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Short film under forest canopy


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#1 Joseph Dudek

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Posted 29 October 2012 - 05:08 PM

I am going to be working on a short film in which my main responsibilities will be exposure. After reviewing the locations the director has chosen and then visiting them today, I came to the conclusion that I will not be able to achieve the look I wish with the speed of film the director has already (over-eagerly) purchased, which is 100D [Super 16mm K3].

Now, I am in the United Kingdom and we have horrible overcast, dull skies this time of year - which means even out in the open you will be stuck with a wide aperture most of the time. The majority of the short will consist of a man progressing through scenic countryside and inside thick woodland. Considering my average measurements of the locations gave me a reading of F4 and that is not exactly the depth of field you would be wanting for wide scenic shots of hills and forests - what can I do other than request more options with the film stock? I was thinking 100D for in the open and 250D for inside the forest - though I would like to be able to work within the boundaries set by the director regarding stock, if possible, though I cannot see how.
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#2 Joseph Dudek

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Posted 29 October 2012 - 05:13 PM

50D**
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#3 Nic MacDonald

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Posted 03 November 2012 - 05:02 PM

If you're able to get enough exposure under the canopies with the stock the director's bought, I'm not sure I see the issue. An F4 will give you plenty of depth of field on a small format like Super 16, surely enough for landscape shots where there's nothing close to the lens.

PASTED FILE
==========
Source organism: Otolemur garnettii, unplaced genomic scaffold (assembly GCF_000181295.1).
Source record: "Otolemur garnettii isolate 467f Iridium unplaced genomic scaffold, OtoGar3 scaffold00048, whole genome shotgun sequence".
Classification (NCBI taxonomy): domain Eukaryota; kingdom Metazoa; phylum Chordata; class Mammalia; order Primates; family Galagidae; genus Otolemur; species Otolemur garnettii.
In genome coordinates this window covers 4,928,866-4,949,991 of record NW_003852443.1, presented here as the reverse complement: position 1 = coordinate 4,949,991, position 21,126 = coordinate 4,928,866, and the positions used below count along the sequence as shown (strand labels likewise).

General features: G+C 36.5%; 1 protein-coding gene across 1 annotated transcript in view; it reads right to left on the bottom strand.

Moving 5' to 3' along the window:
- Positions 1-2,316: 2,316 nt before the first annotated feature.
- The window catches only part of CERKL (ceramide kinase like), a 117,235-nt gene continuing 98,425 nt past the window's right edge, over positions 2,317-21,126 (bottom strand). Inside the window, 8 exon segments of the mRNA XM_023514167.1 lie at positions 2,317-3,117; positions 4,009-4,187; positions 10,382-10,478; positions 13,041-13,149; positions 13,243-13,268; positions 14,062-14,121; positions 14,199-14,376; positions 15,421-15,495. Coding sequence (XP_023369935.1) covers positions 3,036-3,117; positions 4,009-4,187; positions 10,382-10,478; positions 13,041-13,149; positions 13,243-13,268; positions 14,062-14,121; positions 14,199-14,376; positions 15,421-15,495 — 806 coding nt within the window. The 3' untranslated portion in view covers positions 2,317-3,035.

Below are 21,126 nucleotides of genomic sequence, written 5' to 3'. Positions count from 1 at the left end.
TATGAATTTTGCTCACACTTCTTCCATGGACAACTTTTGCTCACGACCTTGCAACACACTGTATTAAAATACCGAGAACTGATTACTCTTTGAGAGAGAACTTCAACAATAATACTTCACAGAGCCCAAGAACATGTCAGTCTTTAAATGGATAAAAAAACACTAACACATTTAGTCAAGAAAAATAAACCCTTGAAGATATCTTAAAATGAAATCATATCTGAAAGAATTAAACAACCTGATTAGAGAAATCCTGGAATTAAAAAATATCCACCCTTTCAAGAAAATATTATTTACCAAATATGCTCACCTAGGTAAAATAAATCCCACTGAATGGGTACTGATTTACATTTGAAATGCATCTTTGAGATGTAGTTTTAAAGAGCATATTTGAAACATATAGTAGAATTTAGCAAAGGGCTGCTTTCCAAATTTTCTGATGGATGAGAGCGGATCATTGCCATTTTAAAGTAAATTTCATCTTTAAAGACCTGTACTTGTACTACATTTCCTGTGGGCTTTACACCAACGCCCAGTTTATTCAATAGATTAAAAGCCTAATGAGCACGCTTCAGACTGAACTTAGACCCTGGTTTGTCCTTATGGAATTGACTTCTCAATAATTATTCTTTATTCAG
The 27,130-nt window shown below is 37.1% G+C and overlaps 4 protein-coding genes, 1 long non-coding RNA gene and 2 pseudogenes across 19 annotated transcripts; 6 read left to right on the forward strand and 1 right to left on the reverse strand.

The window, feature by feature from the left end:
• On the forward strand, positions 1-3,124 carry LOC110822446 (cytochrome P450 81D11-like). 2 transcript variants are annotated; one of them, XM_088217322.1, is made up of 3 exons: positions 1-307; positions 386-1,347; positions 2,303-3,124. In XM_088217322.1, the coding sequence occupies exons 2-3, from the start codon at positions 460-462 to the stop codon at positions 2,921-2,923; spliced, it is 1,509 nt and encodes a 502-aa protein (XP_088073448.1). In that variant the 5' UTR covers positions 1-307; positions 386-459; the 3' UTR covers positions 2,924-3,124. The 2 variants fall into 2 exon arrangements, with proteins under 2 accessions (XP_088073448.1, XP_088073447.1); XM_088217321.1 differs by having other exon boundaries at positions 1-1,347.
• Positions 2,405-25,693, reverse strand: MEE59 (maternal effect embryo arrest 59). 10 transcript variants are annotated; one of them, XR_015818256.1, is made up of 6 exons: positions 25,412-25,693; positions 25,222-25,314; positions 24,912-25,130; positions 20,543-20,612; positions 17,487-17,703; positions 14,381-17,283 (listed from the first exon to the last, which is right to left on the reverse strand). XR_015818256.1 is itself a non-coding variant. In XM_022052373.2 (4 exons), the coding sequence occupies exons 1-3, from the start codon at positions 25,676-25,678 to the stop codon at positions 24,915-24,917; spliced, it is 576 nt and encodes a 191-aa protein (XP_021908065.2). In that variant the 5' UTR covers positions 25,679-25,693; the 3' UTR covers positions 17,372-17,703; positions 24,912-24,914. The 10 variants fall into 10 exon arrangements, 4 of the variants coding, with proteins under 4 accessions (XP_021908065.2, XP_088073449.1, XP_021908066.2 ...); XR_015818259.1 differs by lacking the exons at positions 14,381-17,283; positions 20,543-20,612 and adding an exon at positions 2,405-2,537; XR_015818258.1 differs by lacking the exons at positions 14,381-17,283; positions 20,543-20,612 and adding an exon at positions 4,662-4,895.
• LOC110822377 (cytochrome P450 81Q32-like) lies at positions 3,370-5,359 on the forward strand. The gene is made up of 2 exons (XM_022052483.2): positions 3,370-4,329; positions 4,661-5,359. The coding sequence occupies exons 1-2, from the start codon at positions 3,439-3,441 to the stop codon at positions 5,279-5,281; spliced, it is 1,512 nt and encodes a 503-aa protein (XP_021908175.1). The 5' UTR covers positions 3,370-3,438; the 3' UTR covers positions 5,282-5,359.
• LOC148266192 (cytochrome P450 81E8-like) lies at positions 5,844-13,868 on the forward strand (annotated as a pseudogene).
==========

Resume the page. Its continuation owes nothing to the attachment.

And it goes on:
Is there something I'm missing?
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#4 Jesse Aragon

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Posted 04 November 2012 - 01:09 AM

Your dof also depends on your lens, depending on the look you can also try pushing the stock.
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#5 Brian Drysdale

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Posted 04 November 2012 - 10:14 AM

People are using wider stops on 35mm sensors, unless you're after some extreme deep focus shots f4 should be fine. Although. given how dark some woods can be, I'd be suprised you'd getting f4 in some of them on really dull days.
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#6 Chris Burke

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Posted 04 November 2012 - 02:20 PM

You will be fine outdoors, it is just that the shadows are going to go black really quick. I would really try to get a hold of some 250D or 500T with a 85 in front. Pushing one stop is probably the best choice for you short of getting another stock.

Edited by Chris Burke, 04 November 2012 - 02:24 PM.

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#7 Gregg MacPherson

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Posted 04 November 2012 - 03:25 PM

If the forest is dense you should definately check some worst case light readings. 100D may be fine with fast lenses. Think it through with a DOF calculator. I only had a standard 16 Kelly to look at, but if you had f2.0.... I got this for 9.5, 12, 16mm lenses..
Standard 16,
9.5mm, f2.0, DOF from 1.8m to inf.
12mm, f2.0, DOF from 3.2m to inf.
16mm, f2.0, DOF from 5m to inf.

So I think your wide scenic shots would be OK. If you do some sample plans of the shot geometry for the closer shots you can check the required DOF for those also.

Do people still use wheel calculators for DOF or does everyone do on an iPhone or something like that?

Cheers,
Gregg.
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#8 Adrian Sierkowski

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Posted 04 November 2012 - 03:28 PM

I tend to use the ASC Manual when I need to check it but most of the 1sts I use have something like PCam or the like on their iPhones. I refuse to buy an iPhone myself, though.

I don't see the big issue with 50D in a daylight wood, unless it's a very dense canopy with no light what-so-ever. If anything I find I'm often NDing on 16mm to kill some of the inherient DoF of the format. Anything wide you'll be fine, and hell, in your bright sunlight you'll be 'round an F16 or so. Unless it's early morning or early evening I'm wagering even on 50D you'll still be pulling out a 2.8 or the like even in the dimmest of woods.
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#9 Gregg MacPherson

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Posted 04 November 2012 - 03:42 PM

But Adrian it's allways sunny in Philadelphia.
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#10 Adrian Sierkowski

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Posted 04 November 2012 - 03:44 PM

I tried to hit the "like this" button; and of course it didn't work ;)
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